Live yeasts have the potential to reduce lightweight pigs at birth and increase the number of piglet weaned through a multi-mechanistic action, says AB Vista’s Dr Pete Wilcock.
With improving genetics, the hyper-prolific sows of today continue to increase the number of piglets born per litter. Over the last 10 years there has been an average yearly increase in piglets born of 0.22 per year for the mean, and 0.16 pigs (Figure 1) for the top 10% performing producers in the USA (adapted from PigCHAMP Benchmarking, 2017).
Figure 1. The average number of piglets born and born alive by year for the top 10% of producers recorded in the US (PigChamp Benchmarking Summaries; 2008-2017)
As litter size increases, this brings other well recognized challenges to the production system; lower average birth weights and, more importantly, a higher percent of piglets in the lower birthweight category of < 1 kg. Often these lighter pigs will have lighter weaning weights, higher rates of pre-weaning mortality and take more days to market.
As an example, a European research group (Diaz et al., 2016) looked at the impact that birthweight (1050 pigs) can have on subsequent pig performance and concluded that a 100 g difference at birthweight could translate into a 1.3 kg difference in carcass weight. In addition, this study and a US study (Bergstrom et. al, 2009) both showed that pigs that were < 1.05 kg at birth had an overall higher mortality during lactation; 30% and 24% respectively.
Tools, both management and nutritional, that can help mitigate these effects become important to ensure that the higher production efficiency of the hyper-prolific sows is optimized.
One such area of nutritional research that has gained more interest with the increased level of sow productivity is the use of yeasts. There are a number of yeasts and yeast derivatives used in the animal feed industry, including live yeasts, yeast culture, yeast cell wall, yeast β-glucans, yeast α-mannans, and yeast extracts including peptides and nucleotides.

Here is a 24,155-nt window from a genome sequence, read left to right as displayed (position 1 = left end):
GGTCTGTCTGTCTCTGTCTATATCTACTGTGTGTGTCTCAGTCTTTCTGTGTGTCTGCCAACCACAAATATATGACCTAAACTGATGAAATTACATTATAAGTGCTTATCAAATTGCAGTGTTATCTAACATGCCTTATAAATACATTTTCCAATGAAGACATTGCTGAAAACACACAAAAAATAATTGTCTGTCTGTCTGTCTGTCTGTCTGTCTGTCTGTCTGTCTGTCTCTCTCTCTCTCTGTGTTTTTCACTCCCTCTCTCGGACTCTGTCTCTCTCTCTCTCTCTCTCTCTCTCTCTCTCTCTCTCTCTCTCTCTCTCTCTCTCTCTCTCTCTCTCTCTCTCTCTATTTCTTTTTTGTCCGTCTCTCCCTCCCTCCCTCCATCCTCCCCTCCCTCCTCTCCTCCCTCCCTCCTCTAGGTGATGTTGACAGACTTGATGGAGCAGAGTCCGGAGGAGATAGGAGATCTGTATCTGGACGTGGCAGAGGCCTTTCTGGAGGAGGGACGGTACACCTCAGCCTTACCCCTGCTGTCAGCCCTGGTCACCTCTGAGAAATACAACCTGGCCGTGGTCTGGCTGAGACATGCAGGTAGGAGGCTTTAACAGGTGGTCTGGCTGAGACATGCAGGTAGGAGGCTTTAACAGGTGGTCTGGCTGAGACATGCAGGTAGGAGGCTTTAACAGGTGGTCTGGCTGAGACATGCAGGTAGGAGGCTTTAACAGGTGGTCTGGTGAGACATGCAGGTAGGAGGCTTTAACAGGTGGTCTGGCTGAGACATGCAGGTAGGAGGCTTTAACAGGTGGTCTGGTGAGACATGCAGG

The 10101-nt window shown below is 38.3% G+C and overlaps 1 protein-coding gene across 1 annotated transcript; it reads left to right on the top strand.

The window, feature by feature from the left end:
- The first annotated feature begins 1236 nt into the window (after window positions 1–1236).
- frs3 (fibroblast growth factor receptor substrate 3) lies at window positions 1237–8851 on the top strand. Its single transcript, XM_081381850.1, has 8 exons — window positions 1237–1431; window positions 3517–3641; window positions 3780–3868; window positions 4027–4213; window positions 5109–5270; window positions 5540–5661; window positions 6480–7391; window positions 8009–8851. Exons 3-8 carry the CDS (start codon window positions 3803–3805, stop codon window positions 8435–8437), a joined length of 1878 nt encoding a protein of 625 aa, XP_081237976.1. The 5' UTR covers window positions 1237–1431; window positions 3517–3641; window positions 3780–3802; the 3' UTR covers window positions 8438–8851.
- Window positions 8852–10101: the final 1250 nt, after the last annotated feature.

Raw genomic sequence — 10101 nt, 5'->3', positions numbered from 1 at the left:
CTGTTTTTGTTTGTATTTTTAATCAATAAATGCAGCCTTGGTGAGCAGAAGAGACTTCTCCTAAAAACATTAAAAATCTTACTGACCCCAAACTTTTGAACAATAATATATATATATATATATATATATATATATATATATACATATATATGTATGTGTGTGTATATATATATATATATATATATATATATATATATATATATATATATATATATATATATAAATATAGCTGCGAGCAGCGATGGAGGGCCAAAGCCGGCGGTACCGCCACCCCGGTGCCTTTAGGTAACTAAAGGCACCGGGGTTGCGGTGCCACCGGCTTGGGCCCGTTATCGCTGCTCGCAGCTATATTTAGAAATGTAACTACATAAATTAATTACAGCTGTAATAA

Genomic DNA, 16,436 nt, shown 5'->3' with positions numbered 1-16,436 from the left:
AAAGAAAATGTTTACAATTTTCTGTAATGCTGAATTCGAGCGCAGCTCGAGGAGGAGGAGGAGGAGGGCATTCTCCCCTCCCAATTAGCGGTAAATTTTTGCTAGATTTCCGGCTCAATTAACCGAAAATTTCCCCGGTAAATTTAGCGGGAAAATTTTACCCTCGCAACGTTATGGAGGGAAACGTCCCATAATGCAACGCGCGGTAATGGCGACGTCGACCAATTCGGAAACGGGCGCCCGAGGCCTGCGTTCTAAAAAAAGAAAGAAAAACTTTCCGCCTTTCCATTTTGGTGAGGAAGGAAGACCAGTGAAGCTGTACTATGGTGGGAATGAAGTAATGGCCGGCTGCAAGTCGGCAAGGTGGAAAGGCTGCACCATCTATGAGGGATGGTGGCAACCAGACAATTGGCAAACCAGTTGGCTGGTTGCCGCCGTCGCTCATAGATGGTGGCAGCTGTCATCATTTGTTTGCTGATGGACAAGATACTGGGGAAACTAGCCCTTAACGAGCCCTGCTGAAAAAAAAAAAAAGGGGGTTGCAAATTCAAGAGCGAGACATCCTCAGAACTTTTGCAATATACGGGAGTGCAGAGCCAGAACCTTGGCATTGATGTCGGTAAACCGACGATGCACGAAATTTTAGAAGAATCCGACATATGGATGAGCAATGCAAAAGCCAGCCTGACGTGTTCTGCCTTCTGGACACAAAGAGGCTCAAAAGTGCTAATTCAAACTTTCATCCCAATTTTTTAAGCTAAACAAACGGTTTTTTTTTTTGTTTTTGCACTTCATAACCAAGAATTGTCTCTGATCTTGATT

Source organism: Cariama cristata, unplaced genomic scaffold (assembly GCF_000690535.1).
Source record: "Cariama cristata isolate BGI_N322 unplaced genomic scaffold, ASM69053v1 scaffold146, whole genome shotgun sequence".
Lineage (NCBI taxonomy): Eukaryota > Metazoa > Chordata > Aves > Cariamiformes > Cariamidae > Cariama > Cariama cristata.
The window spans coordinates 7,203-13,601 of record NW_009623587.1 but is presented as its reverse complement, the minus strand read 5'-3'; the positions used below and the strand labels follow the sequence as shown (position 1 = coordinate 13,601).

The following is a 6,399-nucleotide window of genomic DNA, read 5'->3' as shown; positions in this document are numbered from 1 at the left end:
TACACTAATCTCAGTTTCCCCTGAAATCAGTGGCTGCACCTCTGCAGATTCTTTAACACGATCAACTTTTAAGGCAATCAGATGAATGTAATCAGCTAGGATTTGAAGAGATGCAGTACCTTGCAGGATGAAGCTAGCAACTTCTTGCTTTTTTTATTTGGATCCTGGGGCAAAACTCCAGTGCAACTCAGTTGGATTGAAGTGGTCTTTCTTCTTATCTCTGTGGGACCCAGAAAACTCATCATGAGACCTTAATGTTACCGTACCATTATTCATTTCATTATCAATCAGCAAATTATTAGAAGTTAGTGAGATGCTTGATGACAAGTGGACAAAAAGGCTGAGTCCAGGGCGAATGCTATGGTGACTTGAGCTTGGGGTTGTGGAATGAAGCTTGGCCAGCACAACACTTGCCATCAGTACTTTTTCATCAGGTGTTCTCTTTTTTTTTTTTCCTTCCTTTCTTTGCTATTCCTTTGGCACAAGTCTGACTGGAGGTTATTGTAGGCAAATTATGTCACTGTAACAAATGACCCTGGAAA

Live yeasts are mostly active dry yeasts (typically Saccharomyces cerevisiae) and in the US are defined as having a minimum content of 15 billion viable colony forming units (CFU) per gram, with levels typically ranging between 15-20 billion CFU/g, depending on the strain.
In contrast, yeast culture is produced from a culture media inoculated with yeast to allow fermentation, and then dried so no or limited viable yeast cells remain. This fermentation process results in metabolites that can be beneficial to the animal.
Yeast cell walls are typically composed of carbohydrates found in the cell wall and consist predominantly of glucans and mannans. β-glucans are the main polysaccharide component of the yeast and are composed mainly of β (1-3) linked glucose molecules with β (1-6) sidechains. It is well documented that yeast β-glucan can act as an immune-modulator through its ability to bind to specific carbohydrate receptors that are found on, for example, macrophages and antigen presenting cells. This stimulates a series of pathways that leads to the enhancement of the innate immune system when undergoing a challenge.
A study (Li et al., 2014) in piglets showed that when fed a 50 mg/kg dose of β-glucans, anti-inflammatory cytokines such as IL-10 were increased, while the pro-inflammatory cytokines such as TNF-alpha and IL-6 were reduced. This relationship between pro-inflammatory and anti-inflammatory cytokines plays an important role in the animal’s immune response and a reduction in pro-inflammatory cytokines may allow pigs to achieve a greater level of performance.
Mannans are linked in a branch structure primarily by α (1-6) bonds, with mannose linked to the backbone by α (1-2) bonds. The mannans can play an important role in reducing the pathogenic challenge to an animal as they can bind to certain E. coli and Salmonella, preventing them from binding to the gastro-intestinal tract and, in effect, flushing the pathogens out of the system, thereby limiting their ability to colonize. Yeast cell wall and live yeast have similar capabilities to bind both E. coli and Salmonella (Walker et al., 2013, Posadas et al., 2017).